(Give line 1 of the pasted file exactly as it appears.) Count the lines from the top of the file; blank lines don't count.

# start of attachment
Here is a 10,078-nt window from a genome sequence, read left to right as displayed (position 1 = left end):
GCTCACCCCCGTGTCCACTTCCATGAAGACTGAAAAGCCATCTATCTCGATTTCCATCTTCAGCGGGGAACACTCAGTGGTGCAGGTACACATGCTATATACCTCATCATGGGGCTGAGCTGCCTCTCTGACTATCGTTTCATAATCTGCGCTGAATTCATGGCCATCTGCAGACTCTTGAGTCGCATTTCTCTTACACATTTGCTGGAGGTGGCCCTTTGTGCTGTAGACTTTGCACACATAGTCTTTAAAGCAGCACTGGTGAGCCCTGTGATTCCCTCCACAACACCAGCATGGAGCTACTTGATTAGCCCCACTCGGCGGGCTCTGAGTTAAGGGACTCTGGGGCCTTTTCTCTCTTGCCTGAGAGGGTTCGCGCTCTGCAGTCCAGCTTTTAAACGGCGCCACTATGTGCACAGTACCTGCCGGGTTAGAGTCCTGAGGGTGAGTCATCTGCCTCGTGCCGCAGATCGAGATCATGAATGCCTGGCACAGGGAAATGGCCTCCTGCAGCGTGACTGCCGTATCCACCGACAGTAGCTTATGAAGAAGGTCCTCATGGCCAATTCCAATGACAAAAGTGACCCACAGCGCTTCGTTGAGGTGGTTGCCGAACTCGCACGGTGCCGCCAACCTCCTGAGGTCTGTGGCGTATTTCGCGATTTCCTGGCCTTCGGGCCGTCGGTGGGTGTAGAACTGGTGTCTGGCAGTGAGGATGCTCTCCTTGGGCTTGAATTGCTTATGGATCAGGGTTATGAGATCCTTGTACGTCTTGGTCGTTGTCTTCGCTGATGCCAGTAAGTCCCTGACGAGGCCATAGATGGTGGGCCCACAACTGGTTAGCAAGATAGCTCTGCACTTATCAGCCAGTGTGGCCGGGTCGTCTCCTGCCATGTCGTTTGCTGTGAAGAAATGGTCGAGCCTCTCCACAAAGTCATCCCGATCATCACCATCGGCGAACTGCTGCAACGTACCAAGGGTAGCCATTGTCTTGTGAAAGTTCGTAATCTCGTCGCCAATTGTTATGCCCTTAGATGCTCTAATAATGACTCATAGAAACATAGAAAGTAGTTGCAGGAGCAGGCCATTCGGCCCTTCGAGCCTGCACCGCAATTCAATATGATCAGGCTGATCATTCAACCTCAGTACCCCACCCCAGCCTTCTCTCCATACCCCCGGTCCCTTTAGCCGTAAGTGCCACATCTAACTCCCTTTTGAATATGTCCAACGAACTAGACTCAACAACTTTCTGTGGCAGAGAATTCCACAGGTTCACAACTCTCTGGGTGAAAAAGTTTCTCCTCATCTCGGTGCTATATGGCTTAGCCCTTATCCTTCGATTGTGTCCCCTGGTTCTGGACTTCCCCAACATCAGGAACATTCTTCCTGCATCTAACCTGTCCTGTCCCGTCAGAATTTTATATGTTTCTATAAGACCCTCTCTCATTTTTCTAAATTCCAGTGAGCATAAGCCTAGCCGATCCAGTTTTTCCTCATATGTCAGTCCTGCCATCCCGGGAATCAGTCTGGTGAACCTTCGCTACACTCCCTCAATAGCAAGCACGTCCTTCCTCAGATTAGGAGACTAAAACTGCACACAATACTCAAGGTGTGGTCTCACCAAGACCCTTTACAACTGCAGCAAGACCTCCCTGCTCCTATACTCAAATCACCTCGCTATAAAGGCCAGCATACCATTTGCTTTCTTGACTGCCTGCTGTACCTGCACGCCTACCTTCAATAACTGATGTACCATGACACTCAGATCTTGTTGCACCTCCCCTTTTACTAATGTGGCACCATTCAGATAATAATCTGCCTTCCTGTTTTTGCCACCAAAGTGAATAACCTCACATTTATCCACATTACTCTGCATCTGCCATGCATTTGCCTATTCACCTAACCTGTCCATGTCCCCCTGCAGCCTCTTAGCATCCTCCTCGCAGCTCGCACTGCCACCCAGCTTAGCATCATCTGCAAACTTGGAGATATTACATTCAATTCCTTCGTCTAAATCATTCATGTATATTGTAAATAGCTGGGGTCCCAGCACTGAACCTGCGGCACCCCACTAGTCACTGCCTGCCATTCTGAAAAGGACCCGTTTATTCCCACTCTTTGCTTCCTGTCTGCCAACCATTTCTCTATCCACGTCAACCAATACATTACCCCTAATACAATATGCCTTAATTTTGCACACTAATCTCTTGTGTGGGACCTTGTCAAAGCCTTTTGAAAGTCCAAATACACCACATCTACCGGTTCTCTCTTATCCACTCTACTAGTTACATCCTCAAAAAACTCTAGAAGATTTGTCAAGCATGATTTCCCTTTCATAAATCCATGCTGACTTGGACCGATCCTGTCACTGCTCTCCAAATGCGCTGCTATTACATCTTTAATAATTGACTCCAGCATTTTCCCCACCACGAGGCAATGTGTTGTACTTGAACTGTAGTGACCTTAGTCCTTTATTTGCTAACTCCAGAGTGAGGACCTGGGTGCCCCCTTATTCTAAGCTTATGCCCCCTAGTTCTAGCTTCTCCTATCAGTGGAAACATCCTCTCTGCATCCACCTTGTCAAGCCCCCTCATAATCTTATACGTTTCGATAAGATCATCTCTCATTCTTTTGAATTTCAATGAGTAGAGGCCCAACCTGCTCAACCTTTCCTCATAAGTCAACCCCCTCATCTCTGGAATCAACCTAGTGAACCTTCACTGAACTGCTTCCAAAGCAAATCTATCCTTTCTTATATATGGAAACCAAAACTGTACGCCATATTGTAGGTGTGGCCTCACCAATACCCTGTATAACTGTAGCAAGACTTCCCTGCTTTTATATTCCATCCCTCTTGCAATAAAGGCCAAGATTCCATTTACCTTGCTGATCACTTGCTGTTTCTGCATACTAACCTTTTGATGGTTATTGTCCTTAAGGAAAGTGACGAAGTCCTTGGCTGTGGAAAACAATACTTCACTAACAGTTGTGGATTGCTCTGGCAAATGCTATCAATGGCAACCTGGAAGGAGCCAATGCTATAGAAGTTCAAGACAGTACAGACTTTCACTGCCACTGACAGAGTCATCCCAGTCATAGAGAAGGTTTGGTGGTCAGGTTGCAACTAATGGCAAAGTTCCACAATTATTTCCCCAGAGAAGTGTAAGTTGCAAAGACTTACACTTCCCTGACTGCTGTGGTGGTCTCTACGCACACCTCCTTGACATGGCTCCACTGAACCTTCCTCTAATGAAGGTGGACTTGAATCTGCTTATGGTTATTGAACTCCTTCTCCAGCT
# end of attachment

Here is a 10,078-nt window from a genome sequence, read left to right as displayed (position 1 = left end):